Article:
Social utility

economic-dictionary

The social utility is that attribute of the goods and services required to consider that a population has been able to satisfy the minimum of its needs.

In other words, goods of social utility are also called basic necessities such as food, housing and drinking water.

The goods of social utility are then essential for the survival of the people. They are also in the category of normal goods because their demand increases when the consumer's income increases.

Another point to take into account is that these goods of social utility have an inelastic demand. This, due to the fact that a variation in the price, even of great magnitude, practically does not affect the quantities demanded. A) Yes. even if the cost of the basic food basket (such as rice or potatoes) rises, people will continue to buy it.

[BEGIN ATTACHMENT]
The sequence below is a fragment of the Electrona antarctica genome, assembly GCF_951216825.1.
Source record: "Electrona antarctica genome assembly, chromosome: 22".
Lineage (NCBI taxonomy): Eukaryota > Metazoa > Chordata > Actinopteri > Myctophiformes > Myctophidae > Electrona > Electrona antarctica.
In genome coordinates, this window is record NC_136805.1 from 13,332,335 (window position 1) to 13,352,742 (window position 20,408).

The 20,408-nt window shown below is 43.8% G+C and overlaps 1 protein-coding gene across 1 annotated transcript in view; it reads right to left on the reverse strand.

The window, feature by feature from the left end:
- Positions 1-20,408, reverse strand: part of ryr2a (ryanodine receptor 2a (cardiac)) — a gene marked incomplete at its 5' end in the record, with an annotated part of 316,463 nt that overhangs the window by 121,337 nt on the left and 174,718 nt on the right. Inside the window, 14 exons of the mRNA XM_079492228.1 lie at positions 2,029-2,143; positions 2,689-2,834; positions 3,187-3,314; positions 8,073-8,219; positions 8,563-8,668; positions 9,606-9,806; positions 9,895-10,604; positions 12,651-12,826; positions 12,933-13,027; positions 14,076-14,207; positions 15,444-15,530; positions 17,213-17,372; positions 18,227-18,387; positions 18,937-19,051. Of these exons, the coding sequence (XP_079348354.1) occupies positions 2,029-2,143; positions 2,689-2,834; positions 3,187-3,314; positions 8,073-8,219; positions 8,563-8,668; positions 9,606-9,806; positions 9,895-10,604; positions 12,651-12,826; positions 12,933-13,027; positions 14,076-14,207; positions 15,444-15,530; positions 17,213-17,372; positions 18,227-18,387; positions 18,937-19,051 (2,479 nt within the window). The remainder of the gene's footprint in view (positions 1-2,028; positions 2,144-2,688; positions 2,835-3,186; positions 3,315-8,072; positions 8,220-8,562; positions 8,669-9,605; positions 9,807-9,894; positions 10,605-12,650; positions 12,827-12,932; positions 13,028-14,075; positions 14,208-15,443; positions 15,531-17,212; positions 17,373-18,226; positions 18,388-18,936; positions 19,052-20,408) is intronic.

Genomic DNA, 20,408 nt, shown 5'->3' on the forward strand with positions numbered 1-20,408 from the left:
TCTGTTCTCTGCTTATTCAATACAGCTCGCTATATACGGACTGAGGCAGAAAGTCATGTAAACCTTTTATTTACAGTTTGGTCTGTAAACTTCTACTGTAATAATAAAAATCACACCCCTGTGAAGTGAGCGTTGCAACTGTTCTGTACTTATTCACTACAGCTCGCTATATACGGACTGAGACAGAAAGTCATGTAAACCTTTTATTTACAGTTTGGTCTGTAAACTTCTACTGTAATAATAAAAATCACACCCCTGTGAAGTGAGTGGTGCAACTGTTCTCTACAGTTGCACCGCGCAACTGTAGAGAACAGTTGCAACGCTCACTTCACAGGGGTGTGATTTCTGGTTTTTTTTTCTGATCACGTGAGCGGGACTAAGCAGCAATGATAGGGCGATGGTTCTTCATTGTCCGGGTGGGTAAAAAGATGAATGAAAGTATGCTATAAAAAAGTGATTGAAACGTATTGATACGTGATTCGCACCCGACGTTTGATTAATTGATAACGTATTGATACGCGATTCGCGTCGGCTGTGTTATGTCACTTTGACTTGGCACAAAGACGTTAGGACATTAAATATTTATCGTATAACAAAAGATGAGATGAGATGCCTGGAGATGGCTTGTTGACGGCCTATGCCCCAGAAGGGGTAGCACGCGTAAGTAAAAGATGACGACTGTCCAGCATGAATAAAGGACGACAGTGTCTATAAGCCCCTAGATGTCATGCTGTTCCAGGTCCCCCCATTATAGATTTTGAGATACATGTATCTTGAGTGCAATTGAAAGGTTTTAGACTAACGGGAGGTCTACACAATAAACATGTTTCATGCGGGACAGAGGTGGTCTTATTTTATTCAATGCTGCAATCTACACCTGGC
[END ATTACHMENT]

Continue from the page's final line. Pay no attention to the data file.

This concept of social utility can be used, for example, when defining the products of which the State seeks to ensure supply.

Likewise, there may be certain goods of social utility over which the Government could control their price in order to guarantee that there are no sharp increases. This usually happens, for example, in the case of fuels. Thus, the State sometimes constitutes a contingency fund whose resources are used to compensate producers in the event of a rise in the international price. In this way, they will not have to pass this increase on to consumers.

Social utility versus public utility

It is also worth distinguishing the social utility from the public utility, which is that activity, good or service that is of benefit or collective interest, either for the citizens of a country or on a larger scale, for humanity as a whole.

For example, a cultural event such as a typical dance festival could be considered of public utility, but not of social utility.

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